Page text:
AP NEWS

Jen’s World: Trip to totality is a story to tell

August 24, 2017

I was among the droves of people who hit the road for the solar eclipse earlier this week. Here’s my when, how, why and “what the —?” of that experience.

8 months before eclipse

October 2016: Co-workers Lisa and Steve are geeking out over the solar eclipse coming August 21, 2017. They’re reading websites, researching “path of totality” charts, and booking hotel rooms in Nebraska. I decide I want in on this action.

3 months before eclipse

May 2017: My mom asks if I’ve heard about the eclipse. “Heard about it?!” I ask. “I’ve booked a hotel in Lincoln! Want to go?!”

“Isn’t that kind of a long drive?” she asks.

“Oh, it’s not so bad!” I answer. “Lincoln’s only 6 hours away.” I am oh-so-very wrong. But we’ll get to that later.

1 day before eclipse

10 a.m.: My mom has come down to join me for the eclipse, and weather is our primary topic of conversation. Nebraska is covered in cumulus. “Is it worth it to make the drive to Lincoln if all we see is clouds?” I ask for the 12th time that day.

10:47 a.m.: The weather maps haven’t changed. “You only regret the things you DON’T do, right?” I say.

“It’ll be a good story either way,” my mom says.

We start loading the car.

6:30 p.m.: When we check into our hotel, the clerk says: “Some people made reservations for this back in October! Can you believe that?” I make no comment. Up in our room, there are Moon Pies on our bed pillows.

Day of eclipse

7:30 a.m.: Down at the continental breakfast, Bonnie Tyler is being interviewed about her plans to sing Total Eclipse of the Heart on a cruise ship during the eclipse.

7:41 a.m.: Lisa and her husband, Hal, join our breakfast table for a strategy meeting. We study cloud charts and maps of totality, trying to match the least amount of cloud cover with the longest duration of eclipse.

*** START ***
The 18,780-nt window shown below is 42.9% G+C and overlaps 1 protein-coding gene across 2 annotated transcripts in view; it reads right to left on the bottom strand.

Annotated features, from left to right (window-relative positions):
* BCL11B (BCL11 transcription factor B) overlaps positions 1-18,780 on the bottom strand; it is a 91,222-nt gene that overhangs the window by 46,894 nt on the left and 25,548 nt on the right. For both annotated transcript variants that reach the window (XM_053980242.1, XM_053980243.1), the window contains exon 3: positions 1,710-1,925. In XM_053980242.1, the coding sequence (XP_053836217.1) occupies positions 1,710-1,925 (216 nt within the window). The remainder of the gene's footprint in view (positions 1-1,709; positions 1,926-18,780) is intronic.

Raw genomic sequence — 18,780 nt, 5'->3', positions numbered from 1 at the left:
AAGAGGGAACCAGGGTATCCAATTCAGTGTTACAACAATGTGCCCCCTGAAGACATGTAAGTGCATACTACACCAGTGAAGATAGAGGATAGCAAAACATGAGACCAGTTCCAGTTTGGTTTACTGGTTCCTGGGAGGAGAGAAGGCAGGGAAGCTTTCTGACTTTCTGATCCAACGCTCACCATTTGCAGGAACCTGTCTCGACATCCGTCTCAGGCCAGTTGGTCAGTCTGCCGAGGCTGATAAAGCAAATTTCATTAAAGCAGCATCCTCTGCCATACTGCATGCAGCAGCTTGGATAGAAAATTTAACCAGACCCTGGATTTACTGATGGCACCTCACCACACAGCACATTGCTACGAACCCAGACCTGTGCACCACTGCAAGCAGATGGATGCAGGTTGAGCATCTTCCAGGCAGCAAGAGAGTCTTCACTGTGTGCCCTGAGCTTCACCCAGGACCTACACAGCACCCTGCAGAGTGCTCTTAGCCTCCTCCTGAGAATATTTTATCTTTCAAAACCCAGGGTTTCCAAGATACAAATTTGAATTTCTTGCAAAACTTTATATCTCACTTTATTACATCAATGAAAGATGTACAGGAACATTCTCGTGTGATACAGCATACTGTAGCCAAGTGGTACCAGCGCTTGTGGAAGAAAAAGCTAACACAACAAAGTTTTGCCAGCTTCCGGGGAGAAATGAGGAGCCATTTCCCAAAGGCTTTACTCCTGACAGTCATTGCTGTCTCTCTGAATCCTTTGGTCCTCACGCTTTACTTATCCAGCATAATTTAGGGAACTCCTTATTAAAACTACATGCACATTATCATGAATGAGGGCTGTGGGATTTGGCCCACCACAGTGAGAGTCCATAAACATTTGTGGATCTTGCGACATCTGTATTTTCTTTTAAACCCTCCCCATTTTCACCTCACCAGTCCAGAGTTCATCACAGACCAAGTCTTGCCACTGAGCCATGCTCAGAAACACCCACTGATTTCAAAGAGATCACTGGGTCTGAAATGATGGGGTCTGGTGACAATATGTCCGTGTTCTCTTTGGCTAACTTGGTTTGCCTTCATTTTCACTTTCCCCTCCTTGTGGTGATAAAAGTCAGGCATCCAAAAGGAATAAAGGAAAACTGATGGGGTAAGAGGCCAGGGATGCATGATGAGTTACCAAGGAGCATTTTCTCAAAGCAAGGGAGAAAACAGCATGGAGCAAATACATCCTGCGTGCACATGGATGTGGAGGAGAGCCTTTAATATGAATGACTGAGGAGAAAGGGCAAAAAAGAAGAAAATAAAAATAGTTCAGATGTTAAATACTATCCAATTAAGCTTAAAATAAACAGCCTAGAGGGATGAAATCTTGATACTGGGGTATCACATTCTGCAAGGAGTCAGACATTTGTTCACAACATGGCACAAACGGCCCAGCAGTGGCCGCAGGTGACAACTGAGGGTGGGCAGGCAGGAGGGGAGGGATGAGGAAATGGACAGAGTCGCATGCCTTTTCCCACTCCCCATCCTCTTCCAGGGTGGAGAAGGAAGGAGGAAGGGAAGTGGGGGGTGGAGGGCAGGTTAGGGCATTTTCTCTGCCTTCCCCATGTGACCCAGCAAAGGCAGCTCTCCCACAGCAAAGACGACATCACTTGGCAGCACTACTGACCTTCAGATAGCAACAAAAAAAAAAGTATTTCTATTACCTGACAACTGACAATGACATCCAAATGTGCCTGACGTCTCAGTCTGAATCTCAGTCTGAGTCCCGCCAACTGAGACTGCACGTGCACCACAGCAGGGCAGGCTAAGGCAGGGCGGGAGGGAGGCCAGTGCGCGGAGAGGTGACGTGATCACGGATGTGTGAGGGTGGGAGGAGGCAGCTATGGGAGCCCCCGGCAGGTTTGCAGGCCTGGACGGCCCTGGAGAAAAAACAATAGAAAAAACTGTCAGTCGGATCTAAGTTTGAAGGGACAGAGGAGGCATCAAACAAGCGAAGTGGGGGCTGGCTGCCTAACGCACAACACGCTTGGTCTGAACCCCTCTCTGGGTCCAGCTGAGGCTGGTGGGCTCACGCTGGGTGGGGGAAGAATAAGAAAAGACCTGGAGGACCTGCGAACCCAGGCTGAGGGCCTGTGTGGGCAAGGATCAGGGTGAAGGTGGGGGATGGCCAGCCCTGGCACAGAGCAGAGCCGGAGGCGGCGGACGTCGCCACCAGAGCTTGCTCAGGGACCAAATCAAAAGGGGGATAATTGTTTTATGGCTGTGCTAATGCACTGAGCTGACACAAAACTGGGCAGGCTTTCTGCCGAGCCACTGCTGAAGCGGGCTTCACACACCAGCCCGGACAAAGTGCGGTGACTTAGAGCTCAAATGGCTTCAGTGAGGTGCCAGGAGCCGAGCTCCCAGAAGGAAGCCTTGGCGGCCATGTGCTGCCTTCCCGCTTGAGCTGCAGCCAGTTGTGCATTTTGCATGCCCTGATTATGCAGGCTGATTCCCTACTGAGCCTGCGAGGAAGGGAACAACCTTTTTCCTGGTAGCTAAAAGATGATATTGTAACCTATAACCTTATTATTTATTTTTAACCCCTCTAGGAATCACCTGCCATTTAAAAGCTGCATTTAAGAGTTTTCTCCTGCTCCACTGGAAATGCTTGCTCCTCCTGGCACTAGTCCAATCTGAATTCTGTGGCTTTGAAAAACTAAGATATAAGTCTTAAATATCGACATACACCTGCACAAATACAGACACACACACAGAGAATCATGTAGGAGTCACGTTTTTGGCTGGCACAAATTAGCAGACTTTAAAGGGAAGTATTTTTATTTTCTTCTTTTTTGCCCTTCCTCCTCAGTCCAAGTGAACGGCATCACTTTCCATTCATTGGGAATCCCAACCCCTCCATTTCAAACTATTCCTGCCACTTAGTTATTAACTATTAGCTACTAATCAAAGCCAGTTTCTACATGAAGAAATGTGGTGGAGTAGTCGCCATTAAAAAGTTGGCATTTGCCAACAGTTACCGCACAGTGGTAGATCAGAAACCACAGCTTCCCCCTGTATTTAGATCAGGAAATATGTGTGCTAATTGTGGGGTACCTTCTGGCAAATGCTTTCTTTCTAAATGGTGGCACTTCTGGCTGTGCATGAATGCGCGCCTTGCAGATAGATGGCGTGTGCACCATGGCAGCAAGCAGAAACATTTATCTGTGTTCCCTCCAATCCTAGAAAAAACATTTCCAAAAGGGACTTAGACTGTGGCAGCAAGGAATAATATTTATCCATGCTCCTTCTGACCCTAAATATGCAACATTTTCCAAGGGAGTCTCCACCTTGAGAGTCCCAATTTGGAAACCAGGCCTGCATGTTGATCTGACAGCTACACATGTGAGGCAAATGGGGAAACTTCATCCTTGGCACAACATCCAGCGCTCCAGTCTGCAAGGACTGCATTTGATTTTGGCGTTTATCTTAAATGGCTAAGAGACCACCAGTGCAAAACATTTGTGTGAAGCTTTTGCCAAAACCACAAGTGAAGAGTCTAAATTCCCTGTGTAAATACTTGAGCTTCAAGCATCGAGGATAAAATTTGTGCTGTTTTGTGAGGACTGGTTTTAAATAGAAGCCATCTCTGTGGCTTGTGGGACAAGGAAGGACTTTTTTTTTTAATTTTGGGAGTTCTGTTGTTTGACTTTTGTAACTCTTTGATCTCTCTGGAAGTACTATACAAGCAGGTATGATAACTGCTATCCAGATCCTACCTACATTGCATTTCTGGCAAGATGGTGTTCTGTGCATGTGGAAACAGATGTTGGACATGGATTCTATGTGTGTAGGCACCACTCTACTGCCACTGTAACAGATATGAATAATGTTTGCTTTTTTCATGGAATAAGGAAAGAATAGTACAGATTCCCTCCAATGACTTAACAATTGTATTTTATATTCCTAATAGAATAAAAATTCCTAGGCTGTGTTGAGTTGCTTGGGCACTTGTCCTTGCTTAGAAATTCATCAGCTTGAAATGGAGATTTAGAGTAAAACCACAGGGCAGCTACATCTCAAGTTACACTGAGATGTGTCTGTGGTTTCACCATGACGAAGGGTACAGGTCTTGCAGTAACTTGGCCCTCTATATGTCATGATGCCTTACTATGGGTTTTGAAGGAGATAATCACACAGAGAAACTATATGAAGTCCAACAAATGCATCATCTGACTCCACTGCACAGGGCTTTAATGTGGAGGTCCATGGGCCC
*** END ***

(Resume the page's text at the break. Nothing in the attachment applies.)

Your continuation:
8:07 a.m.: We decide on a small town called Crete, NE. We know nothing about it except that it takes us farther south for greater totality, and is just 39 minutes away.

10:30 a.m. We buzz around Crete, population 6,960, exploring our viewing options. Lisa texts to tell us they’re at Armory Park. “There’s a car here with a Tom Kadlec sticker on it!” she writes.

10:32 a.m.: We arrive at the park, a grassy square dotted with maybe 150 people in camping chairs. Some have telescopes. Their cars have license plates from Texas to Washington. I meet the people from Rochester.

“How did you pick Crete?” they ask.

“We looked at a map of totality and projected cloud cover,” I say, like the eclipse geek I have become.

“Yeah, us, too,” they say.

10: 47 a.m.: It’s a bona fide eclipse fair. We buy postcards and stamps and have them canceled with the official USPS “Solar Eclipse” seal. We buy can coozies with the total eclipse time — 1:03:36 — printed on them.

11:01 a.m.: We settle into a spot in the middle of the square. It’s warm with a slight breeze. And while it’s mostly cloudy, the clouds are wispy and don’t hide the sun.

11:36 a.m.: It’s started! Through my funky cardboard glasses, I see a tiny black crescent of moon bite into the sun.

12:46 p.m.: Several planes fly overhead.

12:55 p.m.: Now we know why. The tiny, dark spots soaring overhead in the path of the eclipsing sun aren’t birds — they’re skydivers.

12:58 p.m.: Someone is playing Pink Floyd’s Dark Side of the Moon.

1:01:36 p.m.: Oh, wow. Oh, wow. Oh, wow. Oh, wow. The sky is dark, the air is cool, and the MOON IS COMPLETELY BLOCKING OUT THE SUN. I remove my glasses to see a halo of light surrounding a shadow of a moon.

1:02 p.m.: This is so damn cool, I don’t even know what to tell you.

1:03 p.m.: And it’s over. My mom and I load up the car to head out. We have a 400-plus mile drive ahead of us, after all.

2:30 p.m.: “Wow, eclipse traffic’s pretty heavy,” I say. “At this rate, we won’t get home until after 10.”

Technically, the day after the eclipse

2:03 a.m.: 12-1/2 hours after leaving Nebraska, we pull into our driveway in Rochester and kill the engine.

Today, we have seen a sea of eclipse traffic, detours, highway back-ups, endless construction zones, more eclipse traffic — and a complete darkening of the sun.

And true to our word, we have a story to tell.